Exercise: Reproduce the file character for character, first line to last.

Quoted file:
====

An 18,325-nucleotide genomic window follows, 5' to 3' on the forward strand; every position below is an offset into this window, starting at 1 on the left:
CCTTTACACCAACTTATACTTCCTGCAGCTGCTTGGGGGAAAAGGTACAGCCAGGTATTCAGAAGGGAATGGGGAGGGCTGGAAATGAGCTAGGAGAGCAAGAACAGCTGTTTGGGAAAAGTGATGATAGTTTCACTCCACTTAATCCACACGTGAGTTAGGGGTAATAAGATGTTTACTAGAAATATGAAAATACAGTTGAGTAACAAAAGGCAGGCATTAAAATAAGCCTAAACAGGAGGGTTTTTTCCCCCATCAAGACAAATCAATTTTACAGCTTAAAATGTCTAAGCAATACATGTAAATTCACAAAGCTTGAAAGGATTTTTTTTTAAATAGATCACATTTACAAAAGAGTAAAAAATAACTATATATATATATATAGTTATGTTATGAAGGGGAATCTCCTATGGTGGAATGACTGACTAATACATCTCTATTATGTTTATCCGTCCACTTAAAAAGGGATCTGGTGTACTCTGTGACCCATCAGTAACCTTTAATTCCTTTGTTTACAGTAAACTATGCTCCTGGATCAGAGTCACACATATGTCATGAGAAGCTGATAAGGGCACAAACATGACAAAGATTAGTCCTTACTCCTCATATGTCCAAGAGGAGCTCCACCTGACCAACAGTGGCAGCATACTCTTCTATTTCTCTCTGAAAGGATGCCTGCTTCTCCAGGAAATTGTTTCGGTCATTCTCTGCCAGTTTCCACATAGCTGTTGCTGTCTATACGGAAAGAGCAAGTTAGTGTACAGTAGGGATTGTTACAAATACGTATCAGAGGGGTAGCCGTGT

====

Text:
An 18,325-nucleotide genomic window follows, 5' to 3' on the forward strand; every position below is an offset into this window, starting at 1 on the left:
CCTTTACACCAACTTATACTTCCTGCAGCTGCTTGGGGGAAAAGGTACAGCCAGGTATTCAGAAGGGAATGGGGAGGGCTGGAAATGAGCTAGGAGAGCAAGAACAGCTGTTTGGGAAAAGTGATGATAGTTTCACTCCACTTAATCCACACGTGAGTTAGGGGTAATAAGATGTTTACTAGAAATATGAAAATACAGTTGAGTAACAAAAGGCAGGCATTAAAATAAGCCTAAACAGGAGGGTTTTTTCCCCCATCAAGACAAATCAATTTTACAGCTTAAAATGTCTAAGCAATACATGTAAATTCACAAAGCTTGAAAGGATTTTTTTTTAAATAGATCACATTTACAAAAGAGTAAAAAATAACTATATATATATATATAGTTATGTTATGAAGGGGAATCTCCTATGGTGGAATGACTGACTAATACATCTCTATTATGTTTATCCGTCCACTTAAAAAGGGATCTGGTGTACTCTGTGACCCATCAGTAACCTTTAATTCCTTTGTTTACAGTAAACTATGCTCCTGGATCAGAGTCACACATATGTCATGAGAAGCTGATAAGGGCACAAACATGACAAAGATTAGTCCTTACTCCTCATATGTCCAAGAGGAGCTCCACCTGACCAACAGTGGCAGCATACTCTTCTATTTCTCTCTGAAAGGATGCCTGCTTCTCCAGGAAATTGTTTCGGTCATTCTCTGCCAGTTTCCACATAGCTGTTGCTGTCTATACGGAAAGAGCAAGTTAGTGTACAGTAGGGATTGTTACAAATACGTATCAGAGGGGTAGCCGTGT